Julie Kemp Pick
The holidays bring out the best and the worst in families. My brother and I don't necessarily see eye to eye on everything, but he is always the first person to make me laugh when I need it the most. We could be arguing one minute, not talking the next, and yet he'll still come through for me in his own way.
Recently, I asked him a medical question, and within seconds he told me to pull up my yearly test results online. Though he is not a doctor, he spent more time explaining every detail of a routine CBC (complete blood count), than any of my own doctors ever did. For example, if your RBC (red blood count) is low, you may need to add more iron to your diet, but it's important to discuss it with your doctor first. Of course this conversation kept me in my pajamas through lunchtime, but knowledge is fuel for the brain.
Although my brother has battled devastating health issues since childhood, it is with his research on diet and exercise that he has become his own medical miracle. Through it all, my brother never complained and always approached every obstacle with strength and humor. He inspired my boys to start working out at an early age, and they continue to spend quality time together at the gym with my husband.
This brings me to a letter I came across in Ask Amy, an advice column featured in the Chicago Tribune. A woman wrote in about her half-sister who lost contact with her family after an incident with one of her grown children. The icing on the cake was that she "...refused to celebrate birthdays and holidays with us anymore. No gift, no card." Lost in Lauderdale decided to take matters into her own hands when she contacted her half-sister's bosses to let them know, "She has on more than one occasion helped herself to pens and Post-it notes from her workplace."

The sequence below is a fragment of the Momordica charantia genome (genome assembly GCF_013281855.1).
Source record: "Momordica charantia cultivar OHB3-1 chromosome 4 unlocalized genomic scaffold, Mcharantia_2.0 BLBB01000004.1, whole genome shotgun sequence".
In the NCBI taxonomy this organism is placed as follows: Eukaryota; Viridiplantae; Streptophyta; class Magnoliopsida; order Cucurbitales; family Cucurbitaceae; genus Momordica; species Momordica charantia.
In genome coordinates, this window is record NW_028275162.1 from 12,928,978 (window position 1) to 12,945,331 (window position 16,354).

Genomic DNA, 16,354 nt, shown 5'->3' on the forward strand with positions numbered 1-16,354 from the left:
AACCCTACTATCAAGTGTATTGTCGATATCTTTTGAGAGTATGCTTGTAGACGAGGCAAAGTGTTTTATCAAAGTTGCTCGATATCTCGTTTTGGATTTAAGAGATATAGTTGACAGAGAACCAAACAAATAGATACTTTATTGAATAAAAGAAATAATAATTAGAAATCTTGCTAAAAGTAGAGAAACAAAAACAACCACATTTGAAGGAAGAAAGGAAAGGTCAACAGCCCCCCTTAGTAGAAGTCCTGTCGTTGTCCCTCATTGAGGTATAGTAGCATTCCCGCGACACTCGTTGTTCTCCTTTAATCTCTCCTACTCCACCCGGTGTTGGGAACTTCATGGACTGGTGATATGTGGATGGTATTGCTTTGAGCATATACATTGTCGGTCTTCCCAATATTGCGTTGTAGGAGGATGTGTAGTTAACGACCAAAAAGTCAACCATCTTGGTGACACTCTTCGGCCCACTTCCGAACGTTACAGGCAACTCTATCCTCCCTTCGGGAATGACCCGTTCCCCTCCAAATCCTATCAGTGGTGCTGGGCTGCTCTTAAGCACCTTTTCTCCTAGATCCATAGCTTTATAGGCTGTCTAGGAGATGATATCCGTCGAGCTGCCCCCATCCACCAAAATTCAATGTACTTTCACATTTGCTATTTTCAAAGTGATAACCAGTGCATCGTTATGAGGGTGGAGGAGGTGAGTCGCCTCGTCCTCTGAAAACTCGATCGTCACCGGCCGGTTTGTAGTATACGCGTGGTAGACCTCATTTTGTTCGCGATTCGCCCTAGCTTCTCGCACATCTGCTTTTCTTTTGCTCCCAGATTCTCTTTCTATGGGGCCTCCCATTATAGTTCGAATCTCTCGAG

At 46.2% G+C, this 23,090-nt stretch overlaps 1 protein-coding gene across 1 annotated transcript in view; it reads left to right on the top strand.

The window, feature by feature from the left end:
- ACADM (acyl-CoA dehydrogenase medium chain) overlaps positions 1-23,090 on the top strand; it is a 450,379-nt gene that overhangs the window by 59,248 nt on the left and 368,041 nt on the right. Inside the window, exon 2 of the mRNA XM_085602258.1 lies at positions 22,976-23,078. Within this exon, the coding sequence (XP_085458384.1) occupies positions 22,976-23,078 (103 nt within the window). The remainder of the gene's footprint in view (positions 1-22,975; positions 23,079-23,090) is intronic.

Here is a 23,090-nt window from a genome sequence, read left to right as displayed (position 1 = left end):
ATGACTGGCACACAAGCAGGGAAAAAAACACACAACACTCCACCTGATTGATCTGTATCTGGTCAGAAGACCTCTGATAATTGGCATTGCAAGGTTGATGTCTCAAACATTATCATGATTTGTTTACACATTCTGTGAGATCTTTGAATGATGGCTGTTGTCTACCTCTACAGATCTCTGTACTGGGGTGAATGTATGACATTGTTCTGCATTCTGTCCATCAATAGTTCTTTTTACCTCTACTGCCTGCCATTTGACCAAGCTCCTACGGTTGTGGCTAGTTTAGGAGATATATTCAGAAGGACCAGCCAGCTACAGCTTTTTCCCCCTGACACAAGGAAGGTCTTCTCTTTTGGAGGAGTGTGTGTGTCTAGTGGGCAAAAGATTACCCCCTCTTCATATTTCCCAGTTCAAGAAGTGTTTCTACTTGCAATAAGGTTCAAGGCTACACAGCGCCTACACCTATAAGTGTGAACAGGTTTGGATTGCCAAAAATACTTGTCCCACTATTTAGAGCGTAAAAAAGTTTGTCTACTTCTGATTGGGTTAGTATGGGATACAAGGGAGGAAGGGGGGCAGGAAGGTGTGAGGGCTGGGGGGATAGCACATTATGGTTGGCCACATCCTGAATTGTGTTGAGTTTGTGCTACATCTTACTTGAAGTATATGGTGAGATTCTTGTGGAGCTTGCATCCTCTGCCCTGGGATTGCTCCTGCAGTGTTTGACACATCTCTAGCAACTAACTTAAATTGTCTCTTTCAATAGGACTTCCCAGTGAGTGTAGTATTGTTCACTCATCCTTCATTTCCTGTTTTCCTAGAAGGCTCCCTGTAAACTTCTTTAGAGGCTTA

This was not enough to ease her pain, "I also let the IRS know that she may not have reported all the waitress tips she earned while she worked at a restaurant." Afterward, Lost in Lauderdale was astonished that her family wanted nothing to do with her when her half-sister was clearly the one at fault.
After reading this, I felt quite relieved that I don't have a sister or even daughters. Though I doubt that my daughters would be vicious toward each other. They would probably just repress any ill feelings they had, and take them out on me in my old age. At least, I don't have to worry about my boys behaving that way; that's what their future wives are for.